The Landslide of Terror: Living in This Present Darkness

This week I was leisurely skimming through music performances on YouTube. It was nice, one of those times when one good song leads to another good song and so on. At the time, I was looking for new country covers of classic songs. I had just finished up with an absolutely wonderful cover of Gram Parson’s “Sin City” and was moving on to the Dixie Chicks’ version of Fleetwood Mac’s “Landslide” when this came out of my computer:

Yeah. Weren’t the first six seconds of that trailer particularly terrifying? The demon-thing screaming, “Don’t skip it!” referring to the “skip ad” selection before a video. When this popped out of my screen I let out a helpless yelp and threw off my headphones, much to the curiosity of the other patrons in the quiet local coffee shop. My heart was thumping, and I couldn’t help but think that maybe this was some sort of cyber-prank aimed at twentysomethings that are still of afraid of the dark (guilty…and how did they find out!?!). But no, it was simply an ad spot for the new Evil Dead movie.

Don’t get me wrong; I am extra sympathetic to the new Evil Dead venture. I’m more than familiar with Sam Raimi’s Evil Dead (I can quote Army of Darkness like a pro), and I’ve read up on the new film, hoping that it would maintain the dark humor of the originals, particularly Evil Dead 2. I was pretty excited because the Great Bruce Campbell was endorsing it on Twitter, and I have a weird thing with Bruce Campbell; he’s the Tishro Mifune of B-Movies. But last week after reading an article or two, I decided the new Evil Dead was not for me. I don’t do horror films. Not because I don’t respect the genre or have any artistic quarrels with the medium, but because I’m a scaredy-cat. The last horror film I saw, the original Paranormal Activity, made me sleep with the lights on for three weeks.

All of this is to say, why the heck are they putting Evil Dead advertisements before Dixie Chicks videos?

Maybe it’s a societal fascination with pushing the boundaries of anything that might be considered “censorship,” an anti-Soviet Cold War leftover perchance? (Remember, in Soviet Russia, horror movies watch you!) Or perhaps it comes from American hyper-individualism that says, “It’s a free country, we can advertise wherever we want.” Or perhaps (probably) I am overreacting because I was absolutely terrified of the monster that popped up before I rocked out to the Dixie Chicks.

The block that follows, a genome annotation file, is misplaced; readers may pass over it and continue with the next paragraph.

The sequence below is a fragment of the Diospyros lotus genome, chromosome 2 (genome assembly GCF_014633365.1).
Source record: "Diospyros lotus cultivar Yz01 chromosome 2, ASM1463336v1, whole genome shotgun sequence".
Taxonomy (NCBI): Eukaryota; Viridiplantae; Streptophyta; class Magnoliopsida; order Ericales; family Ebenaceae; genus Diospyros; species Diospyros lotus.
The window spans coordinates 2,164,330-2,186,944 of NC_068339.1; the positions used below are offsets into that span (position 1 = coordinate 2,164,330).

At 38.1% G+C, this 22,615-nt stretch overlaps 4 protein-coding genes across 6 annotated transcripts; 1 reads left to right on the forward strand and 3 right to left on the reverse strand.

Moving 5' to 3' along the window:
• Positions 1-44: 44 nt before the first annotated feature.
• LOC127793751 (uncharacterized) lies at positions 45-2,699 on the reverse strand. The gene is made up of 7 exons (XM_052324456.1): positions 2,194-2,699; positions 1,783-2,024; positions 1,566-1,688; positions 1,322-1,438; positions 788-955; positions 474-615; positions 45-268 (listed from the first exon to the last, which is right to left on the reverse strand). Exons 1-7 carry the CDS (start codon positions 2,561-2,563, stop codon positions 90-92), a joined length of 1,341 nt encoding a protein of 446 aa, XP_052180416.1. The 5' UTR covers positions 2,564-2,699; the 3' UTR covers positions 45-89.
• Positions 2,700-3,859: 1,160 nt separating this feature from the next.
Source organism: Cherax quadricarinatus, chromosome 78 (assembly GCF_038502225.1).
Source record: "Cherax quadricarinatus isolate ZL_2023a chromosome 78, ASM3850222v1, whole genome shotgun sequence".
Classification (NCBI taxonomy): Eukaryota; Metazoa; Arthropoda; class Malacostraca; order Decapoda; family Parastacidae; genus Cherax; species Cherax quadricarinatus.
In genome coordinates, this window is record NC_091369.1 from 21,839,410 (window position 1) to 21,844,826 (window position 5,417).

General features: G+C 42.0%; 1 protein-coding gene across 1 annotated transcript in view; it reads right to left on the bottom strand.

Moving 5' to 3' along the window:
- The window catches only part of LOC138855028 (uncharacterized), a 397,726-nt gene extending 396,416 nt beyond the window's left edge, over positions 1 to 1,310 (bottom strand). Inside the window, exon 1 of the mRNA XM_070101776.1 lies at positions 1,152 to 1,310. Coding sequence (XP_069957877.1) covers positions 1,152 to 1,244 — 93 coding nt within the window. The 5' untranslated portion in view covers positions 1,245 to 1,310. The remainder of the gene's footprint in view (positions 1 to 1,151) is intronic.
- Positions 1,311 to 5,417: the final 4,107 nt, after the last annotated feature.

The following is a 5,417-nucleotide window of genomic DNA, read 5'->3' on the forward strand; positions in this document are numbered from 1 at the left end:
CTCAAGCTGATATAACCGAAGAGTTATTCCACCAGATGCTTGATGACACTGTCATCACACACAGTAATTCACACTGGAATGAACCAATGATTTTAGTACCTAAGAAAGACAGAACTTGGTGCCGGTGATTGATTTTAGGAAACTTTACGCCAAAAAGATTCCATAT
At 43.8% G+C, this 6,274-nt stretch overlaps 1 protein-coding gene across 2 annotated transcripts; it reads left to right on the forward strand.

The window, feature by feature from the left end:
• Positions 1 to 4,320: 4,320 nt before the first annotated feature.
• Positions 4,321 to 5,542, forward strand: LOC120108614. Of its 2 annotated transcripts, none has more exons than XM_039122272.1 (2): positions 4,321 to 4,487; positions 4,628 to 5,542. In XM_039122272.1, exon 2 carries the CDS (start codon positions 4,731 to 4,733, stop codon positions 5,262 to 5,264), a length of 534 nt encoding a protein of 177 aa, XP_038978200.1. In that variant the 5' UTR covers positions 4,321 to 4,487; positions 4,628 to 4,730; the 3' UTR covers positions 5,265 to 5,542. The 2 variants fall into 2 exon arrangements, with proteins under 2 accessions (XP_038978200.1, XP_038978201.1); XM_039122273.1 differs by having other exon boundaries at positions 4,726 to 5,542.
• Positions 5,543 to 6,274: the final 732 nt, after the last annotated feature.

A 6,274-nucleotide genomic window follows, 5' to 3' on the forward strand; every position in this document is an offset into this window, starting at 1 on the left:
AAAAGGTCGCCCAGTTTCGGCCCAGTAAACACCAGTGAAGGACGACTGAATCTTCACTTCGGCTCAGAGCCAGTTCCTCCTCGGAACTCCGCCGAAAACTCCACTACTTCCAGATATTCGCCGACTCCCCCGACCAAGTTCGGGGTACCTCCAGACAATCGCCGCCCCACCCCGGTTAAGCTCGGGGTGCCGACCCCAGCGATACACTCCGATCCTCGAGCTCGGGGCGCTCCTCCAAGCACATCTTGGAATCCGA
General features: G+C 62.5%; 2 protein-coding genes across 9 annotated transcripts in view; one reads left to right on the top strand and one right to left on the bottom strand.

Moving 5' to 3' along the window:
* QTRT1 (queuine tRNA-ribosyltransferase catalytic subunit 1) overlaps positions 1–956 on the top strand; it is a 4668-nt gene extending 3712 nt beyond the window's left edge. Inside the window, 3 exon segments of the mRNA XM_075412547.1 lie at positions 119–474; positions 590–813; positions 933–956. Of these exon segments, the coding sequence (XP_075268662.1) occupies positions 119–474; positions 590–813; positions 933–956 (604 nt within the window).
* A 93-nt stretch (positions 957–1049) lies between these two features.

Nevertheless, scaredy-cat tendencies or not, this incident (unofficially called “The Landslide of Terror”) brings up some key issues on living in a society that hyper-saturated with media that we don’t always want to see. Horror films used to “have their place”; just as political talk shows and “offensive” art had their place. But in a culture of complete digital diffusion, this is impossible. I can’t avoid everything that makes me uncomfortable or scares the crap out of me. While there are some ethical issues with putting a startling Evil Dead advertisement before one of the most calming songs ever written, they aren’t issues that will go away by a “shame on you” article or a letter to YouTube. They are issues that 21stcentury Christians in particular will have to deal with. My Evil Dead scare is not all that different from how many a Christian has feel watching the political defeats of Christian morality on the news.

Responding to uncomfortable media and cultural brokenness in grace and truth will be the crux of the Christian witness in the upcoming decades. This must start at an internal level with an intellectual and practical confidence in the Christian message and worldview. In this, Christ holds onto the Church—not the other way around. Jesus told us the world wouldn’t be family friendly (Matthew 10:16–25). And while I would never want children to experience the Landslide of Horror or have to wrestle with their sexual identity in a culture that encourages sexual brokenness, they will.

We’ve got to be ready to stand firm in a hurricane of anti-Christian sentiment. Remember Paul’s closing thoughts to the Ephesians:

“Finally, be strong in the Lord and in the strength of his might. Put on the whole armor of God, that you may be able to stand against the schemes of the devil. For we do not wrestle against flesh and blood, but against the authorities, against the cosmic powers over this present darkness, against the spiritual forces of evil in the heavenly places.” (Ephesians 6:10–12)

Through this, we walk faithfully in a culture that is quickly tearing away its “Christian” façade. And as a side note, trusting Jesus is helpful for overcoming a fear of horror movies. Our hope is that one day, after the reconciliation of all things, we will be able to watch Dixie Chicks videos without any fear of evil monsters.

(watch at your own risk)

About Nick Rynerson

Nick Rynerson lives in Normal, Illinois (no, seriously). In his free time, He writes, attempts to play mandolin, reads and hangs out with his groovy wife. Nick has a soft spot for any song with a banjo and thinks Bruce Campbell is the best actor on earth. However, he is a terrible golfer and has particular distaste internet controversy . Nick is passionate about the Church, (lower case) orthodoxy and whatever he's been reading about recently.

Follow Nick on Twitter: @Nick_Rynerson
or at his website: nickrynerson.com

  • John Evans

    You do know that Youtube (and all other Google subsidiaries) tracks your activities and serves you ads it thinks you want to see, right?

  • Pingback: Lastest Darkness News | Photo Cameras & co.

  • Nick

    @John, correct. However, one of the points of the article is that Youtube got it wrong. I went through my Youtube account and looked through my history and I couldn’t find anything that would be horror-esque.

  • http://@st_u2 StuartB

    You mean besides the Dixie Chicks, right?


CLOSE | X

HIDE | X